DVD Reviews for 2/22: Walker Hard--The Alex Cox Story
By Peter Sobczynski
Posted 02/22/08 14:46:19
One of the most underrated films of the 1980's gets a second chance on DVD this week, along with a group of Iraq-themed films that you skipped seeing theatrically last fall, a couple of Oscar contenders, a look at a true American icon and a newly-on-the-market pop tart doing the direct-to-video horror thing.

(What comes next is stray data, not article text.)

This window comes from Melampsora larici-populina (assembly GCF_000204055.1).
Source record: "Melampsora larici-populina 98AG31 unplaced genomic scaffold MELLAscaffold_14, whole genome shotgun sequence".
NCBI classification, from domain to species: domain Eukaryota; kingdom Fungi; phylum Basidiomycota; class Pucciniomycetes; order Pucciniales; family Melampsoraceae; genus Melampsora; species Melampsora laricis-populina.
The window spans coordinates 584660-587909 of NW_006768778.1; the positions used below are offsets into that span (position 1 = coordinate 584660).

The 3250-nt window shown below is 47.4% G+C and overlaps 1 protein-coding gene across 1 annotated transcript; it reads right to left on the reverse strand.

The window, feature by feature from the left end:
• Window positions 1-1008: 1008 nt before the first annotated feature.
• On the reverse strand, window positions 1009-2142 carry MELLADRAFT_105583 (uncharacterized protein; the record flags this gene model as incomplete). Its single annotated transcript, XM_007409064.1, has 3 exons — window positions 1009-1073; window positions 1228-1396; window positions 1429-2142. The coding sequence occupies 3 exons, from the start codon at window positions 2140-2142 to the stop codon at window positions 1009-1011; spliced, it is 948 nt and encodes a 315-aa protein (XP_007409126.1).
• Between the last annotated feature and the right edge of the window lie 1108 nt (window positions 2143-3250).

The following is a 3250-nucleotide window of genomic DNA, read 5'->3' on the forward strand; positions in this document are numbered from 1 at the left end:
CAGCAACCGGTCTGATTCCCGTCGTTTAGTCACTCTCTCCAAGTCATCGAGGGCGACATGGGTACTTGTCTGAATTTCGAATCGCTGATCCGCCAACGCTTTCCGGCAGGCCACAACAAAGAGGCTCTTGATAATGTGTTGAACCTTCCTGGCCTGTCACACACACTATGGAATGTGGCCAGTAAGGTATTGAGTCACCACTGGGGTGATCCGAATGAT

If you are an emerging director whose initial works have struck a chord with both critics and audiences, there are any number of career paths that you can follow. For example, you can immediately sell out your artistic principles by taking on a number of enormously lucrative for-hire projects that demonstrate none of the qualities that made your early work so memorable in the first place. On the other hand, you can cling to those principles like grim death and refuse all offers sent your way in order to work on your own willfully obscure personal projects. Then again, you can always try to find a way to negotiate a healthy balance between the two by working on films that allow your artistic sensibilities to flower within the framework of commercially viable subject matter. In the case of the cheerfully iconoclastic filmmaker Alex Cox, let us just say that he decided to choose an alternate path for himself. In the wake of the resounding critical and reasonable commercial success of his first two film, the wild cult classic “Repo Man” (1984) and the powerful Sid Vicious biopic “Sid & Nancy” (1986), he found himself anointed Hollywood’s Next Big Thing and was in a position to more or less get any project that he wanted to make off the ground just on the basis of his participation.